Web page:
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1

Residual Stress as a Fracture Toughening Mechanism: A

Phase-Field Study on a Brittle Material

Enrico Salvati

Polytechnic Department of Engineering and Architecture (DPIA), University of Udine, Via delle

Scienze 208, Udine 33100, Italy

email: enrico.salvati@uniud.it;

Table of Contents

Abstract ............................................................................................................................. 2

1. Introduction ................................................................................................................ 3

2. Methods ...................................................................................................................... 4

2.1. Eigenstrain ................................................................................................................... 4

2.2. Phase-Field Approach for Brittle Fracture Problem ...................................................... 5

3. Analysis Description .................................................................................................... 6

3.1. 2D Model description and discretisation ...................................................................... 6

3.2. Crack tip position analysis ............................................................................................ 8

3.3. R-curve calculation ....................................................................................................... 9

4. Results and Discussion ................................................................................................ 9

4.1. Stress Distribution due to the Inclusion ...................................................................... 10

4.2. Crack tip inclusion (

𝒙𝟎

=3 mm,

𝒚𝟎

=0) ......................................................................... 10

4.3. Crack tip inclusion (

𝒙𝟎

=20 mm,

𝒚𝟎

=0) ....................................................................... 11

4.4. Inclusion (

𝒙𝟎

=20 mm,

𝒚𝟎

=3 mm) ............................................................................... 12

4.5. General Discussion ...................................................................................................... 13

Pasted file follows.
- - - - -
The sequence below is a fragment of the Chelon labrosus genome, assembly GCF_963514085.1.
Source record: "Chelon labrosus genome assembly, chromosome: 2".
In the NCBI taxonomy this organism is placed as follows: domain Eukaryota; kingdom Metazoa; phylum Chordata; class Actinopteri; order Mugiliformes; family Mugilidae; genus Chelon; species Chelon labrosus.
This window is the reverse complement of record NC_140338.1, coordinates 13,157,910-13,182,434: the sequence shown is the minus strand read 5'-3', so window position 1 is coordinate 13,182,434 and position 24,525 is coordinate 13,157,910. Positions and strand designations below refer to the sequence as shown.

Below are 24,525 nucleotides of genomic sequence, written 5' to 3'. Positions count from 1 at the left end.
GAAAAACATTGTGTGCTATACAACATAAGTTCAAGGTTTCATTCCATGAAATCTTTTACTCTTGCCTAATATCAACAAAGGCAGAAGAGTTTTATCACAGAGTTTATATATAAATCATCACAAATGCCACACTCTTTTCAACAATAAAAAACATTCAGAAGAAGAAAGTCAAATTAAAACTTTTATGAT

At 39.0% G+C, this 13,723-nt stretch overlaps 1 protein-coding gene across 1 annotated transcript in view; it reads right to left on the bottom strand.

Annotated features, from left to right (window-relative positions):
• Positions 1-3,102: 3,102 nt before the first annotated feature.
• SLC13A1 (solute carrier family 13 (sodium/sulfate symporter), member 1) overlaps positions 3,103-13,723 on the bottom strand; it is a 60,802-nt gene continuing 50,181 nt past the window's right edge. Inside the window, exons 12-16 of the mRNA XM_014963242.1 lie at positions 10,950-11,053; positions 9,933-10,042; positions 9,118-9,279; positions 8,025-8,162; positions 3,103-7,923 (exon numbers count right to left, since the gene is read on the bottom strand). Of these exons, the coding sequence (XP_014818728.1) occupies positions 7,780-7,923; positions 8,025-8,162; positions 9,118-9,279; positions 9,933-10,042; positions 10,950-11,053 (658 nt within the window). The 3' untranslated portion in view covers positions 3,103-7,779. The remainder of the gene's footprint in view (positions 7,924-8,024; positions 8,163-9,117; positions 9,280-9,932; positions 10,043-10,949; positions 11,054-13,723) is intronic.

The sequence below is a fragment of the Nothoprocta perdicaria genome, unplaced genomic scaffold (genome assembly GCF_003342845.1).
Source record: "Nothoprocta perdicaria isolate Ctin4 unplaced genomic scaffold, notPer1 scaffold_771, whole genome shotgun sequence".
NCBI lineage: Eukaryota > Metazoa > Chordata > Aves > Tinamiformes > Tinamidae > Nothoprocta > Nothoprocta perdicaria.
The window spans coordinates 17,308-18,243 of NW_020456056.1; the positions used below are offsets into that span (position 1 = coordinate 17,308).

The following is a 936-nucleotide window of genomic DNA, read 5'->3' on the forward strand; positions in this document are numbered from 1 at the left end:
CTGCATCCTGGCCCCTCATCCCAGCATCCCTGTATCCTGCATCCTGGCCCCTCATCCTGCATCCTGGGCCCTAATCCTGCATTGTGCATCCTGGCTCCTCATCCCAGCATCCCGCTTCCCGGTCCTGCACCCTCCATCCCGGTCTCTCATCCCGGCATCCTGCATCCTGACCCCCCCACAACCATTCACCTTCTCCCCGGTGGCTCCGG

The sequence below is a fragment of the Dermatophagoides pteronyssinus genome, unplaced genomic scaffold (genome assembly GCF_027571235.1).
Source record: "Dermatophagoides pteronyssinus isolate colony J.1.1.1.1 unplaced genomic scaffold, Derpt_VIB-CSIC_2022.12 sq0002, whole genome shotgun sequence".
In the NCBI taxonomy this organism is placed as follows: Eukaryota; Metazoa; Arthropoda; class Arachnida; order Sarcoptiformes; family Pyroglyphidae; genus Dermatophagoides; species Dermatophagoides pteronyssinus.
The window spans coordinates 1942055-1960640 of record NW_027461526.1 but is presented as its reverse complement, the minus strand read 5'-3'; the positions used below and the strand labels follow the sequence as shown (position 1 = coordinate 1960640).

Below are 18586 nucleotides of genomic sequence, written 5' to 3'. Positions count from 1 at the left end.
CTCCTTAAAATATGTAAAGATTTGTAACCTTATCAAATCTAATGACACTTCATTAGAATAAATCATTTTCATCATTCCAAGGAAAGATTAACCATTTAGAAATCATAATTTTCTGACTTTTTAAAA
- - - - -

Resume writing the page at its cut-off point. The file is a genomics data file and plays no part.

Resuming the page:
5. Conclusions .............................................................................................................. 14

Acknowledgments ............................................................................................................. 15

Appendix ......................................................................................................................... 15

References ........................................................................................................................ 17

Keywords: Fracture toughness; Residual Stress; R-curve; Phase-Field; Eigenstrain;

2

Abstract

Recent engineering design practice for materials and structures relies more and more on damage-

tolerant criteria. Such a design approach is attained mainly by employing materials showing a

certain level of fracture toughness.

This work aims to explore a way to generate fracture toughness in materials that intrinsically shows

no toughness at all, i.e. brittle materials. The key idea lies in the introduction of inelastically

deformed sub-regions (e.g. circular inclusions) in the base material, which inevitably generate a

residual stress field.

To accomplish this purpose, the advanced Phase-Field method coupled with the eigenstrain theory

is employed, respectively to simulate the crack propagation behavior and to introduce a residual

stress field in a pre-notched sample. Information about crack propagation and displacement

externally imposed is used to obtain the resistance curve (R-curve) for several configurations.

One of the main findings of this research regards the possibility of originating fracture toughness

in intrinsically brittle materials upon appropriate positioning of one inclusion - containing a certain

amount of inelastic deformation – with respect to a notch tip. This result demonstrates that

accurate design of residual stress is crucial to attaining unprecedented material or structure

performance, and the method shown here represents a valid tool to exploit this advanced design

capability.

3

1. Introduction

Failure of engineering materials is frequently caused by nucleation and subsequent propagation of

one or more cracks. In most cases, failures of materials are triggered by the presence of stresses

exceeding a certain threshold evaluated through an appropriate failure criterion, for the specific

material. The recent practice in engineering design is diverting more and more towards the use of

damage-tolerant materials (or components), which facilitates structural integrity inspection